Regardless, I believe the market does a better job of taking care of workers than the government does or can, and as long as we have a minimum wage I believe workers will suffer more harm than good. I believe having a minimum wage creates an artificial level of what an acceptable wage is for both employers and employees. Employers assume people should be willing to work for the minimum wage, and inexperienced employees, rather than realizing their power, buy into it. Workers like Madrill, who should be looking for jobs that pay more than the minimum wage, learn to wait for the government to step in and help them, rather than getting creative and finding ways to improve their situation on their own, which would probably result in a much better situation for them in the long run than the government will ever provide.
Personally I believe all of us, employers and employees, would be better off with no minimum wage whatsoever. It would help get rid of the entitlement mentality that enslaves the poor, robs them of their dignity, and keeps them from using the talents they have to improve their lives. It would ensure that a fair wage is paid for services provided. And it would be political suicide, which is why it will never happen. The older I get, the more I see that politics is based on short-term, superficial results, and proving that removing the minimum wage would help workers is a much more difficult task than raising the minimum wage and taking the good publicity for helping out people like Madrill. The way I see it, raising the minimum wage equates to politicians buying votes from the ignorant who look no deeper than what the newspaper tells them.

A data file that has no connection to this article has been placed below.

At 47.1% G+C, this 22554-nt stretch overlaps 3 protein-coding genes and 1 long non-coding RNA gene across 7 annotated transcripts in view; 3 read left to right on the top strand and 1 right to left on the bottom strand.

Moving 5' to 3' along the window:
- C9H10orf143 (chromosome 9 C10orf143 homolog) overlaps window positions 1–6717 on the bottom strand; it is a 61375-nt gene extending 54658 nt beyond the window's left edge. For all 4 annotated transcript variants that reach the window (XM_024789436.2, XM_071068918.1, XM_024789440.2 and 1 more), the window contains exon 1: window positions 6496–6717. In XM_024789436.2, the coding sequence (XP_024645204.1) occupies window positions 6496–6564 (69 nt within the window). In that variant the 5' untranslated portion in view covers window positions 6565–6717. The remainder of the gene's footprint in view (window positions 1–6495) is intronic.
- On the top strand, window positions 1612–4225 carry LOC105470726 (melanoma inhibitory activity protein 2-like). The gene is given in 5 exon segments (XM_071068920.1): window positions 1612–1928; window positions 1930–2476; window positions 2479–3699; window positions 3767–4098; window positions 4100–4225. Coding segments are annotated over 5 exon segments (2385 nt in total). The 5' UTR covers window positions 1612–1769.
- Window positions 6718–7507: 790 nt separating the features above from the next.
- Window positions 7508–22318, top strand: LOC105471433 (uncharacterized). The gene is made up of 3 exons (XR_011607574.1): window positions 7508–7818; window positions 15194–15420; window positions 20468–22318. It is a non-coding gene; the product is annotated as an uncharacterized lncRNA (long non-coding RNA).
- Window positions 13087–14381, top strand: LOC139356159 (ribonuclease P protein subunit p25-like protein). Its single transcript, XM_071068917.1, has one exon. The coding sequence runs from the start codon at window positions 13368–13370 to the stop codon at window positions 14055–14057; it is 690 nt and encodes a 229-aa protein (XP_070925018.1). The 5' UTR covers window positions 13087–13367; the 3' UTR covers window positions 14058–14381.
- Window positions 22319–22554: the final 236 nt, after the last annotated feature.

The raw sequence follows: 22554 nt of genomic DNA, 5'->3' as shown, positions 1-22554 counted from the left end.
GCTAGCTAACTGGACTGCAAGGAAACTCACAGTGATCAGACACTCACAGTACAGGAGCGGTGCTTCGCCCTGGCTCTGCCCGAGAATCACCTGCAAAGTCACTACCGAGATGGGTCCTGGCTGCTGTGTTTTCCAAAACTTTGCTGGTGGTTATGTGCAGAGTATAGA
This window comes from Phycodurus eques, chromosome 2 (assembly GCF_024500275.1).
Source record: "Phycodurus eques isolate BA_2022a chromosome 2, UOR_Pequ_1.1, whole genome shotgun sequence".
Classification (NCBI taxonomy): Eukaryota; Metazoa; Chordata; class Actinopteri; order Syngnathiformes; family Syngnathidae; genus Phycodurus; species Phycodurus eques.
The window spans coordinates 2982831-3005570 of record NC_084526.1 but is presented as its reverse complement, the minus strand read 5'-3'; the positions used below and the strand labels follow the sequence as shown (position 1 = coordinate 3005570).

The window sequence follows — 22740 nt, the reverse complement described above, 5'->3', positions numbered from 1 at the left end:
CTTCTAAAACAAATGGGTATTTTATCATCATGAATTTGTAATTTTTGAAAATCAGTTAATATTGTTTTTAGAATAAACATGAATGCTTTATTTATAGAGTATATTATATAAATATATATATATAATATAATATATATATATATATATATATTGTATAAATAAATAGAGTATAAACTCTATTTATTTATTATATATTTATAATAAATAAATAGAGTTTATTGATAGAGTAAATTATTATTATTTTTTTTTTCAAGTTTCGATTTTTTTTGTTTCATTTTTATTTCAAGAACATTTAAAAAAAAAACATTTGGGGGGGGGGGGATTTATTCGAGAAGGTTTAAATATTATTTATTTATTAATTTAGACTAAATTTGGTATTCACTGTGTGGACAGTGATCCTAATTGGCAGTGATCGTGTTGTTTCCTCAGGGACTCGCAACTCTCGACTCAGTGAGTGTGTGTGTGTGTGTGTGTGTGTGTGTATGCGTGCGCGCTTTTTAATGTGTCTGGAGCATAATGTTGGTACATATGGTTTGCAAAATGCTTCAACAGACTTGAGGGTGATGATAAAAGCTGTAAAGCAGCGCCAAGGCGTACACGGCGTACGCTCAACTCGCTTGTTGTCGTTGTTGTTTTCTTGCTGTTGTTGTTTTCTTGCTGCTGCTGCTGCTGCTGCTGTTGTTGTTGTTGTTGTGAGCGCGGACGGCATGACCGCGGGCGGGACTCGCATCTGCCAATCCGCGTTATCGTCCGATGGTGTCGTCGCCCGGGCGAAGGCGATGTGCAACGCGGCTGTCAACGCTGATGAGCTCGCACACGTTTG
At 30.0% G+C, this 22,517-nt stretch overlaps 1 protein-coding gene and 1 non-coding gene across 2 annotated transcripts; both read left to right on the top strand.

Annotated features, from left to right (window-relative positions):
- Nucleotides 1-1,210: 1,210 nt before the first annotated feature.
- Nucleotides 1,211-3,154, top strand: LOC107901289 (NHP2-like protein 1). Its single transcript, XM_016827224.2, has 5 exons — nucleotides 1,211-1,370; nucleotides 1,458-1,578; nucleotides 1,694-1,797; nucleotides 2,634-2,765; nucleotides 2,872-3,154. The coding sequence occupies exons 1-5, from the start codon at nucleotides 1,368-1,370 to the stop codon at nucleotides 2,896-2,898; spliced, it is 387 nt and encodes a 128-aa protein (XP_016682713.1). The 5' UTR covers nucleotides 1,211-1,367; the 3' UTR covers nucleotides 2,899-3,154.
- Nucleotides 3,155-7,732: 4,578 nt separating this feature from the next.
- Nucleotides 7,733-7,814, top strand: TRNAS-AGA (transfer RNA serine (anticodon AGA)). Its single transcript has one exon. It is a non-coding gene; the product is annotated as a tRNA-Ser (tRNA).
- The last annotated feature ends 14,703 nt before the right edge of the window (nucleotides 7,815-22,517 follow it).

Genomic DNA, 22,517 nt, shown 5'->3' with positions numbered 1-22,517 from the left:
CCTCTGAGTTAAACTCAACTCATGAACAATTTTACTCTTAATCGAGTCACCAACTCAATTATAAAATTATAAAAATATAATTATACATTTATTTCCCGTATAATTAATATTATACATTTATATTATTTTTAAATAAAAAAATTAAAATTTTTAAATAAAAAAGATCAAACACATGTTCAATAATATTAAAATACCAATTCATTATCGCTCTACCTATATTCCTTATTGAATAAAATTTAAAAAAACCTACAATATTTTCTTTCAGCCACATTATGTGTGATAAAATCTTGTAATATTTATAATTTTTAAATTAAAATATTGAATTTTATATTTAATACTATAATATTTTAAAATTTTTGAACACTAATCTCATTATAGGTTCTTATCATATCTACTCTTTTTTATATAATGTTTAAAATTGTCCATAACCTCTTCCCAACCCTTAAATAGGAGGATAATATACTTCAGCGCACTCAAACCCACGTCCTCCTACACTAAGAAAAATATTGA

But then again, why should I care? Raising the minimum wage will only have a “minimal effect,” meaning not much will change either way. I wish we could do more to help those like Madrill, but somehow I doubt enough people will ever take the time and effort to research and understand what truly helps people in these situations to force a change in legislation. It’s easier to read a newspaper article that wrenches the heart strings, vote for those giving handouts, ignore the consequences, use deragatory and meaningless names for anyone who disagrees with you, and then sleep well tonight, knowing how compassionate you are.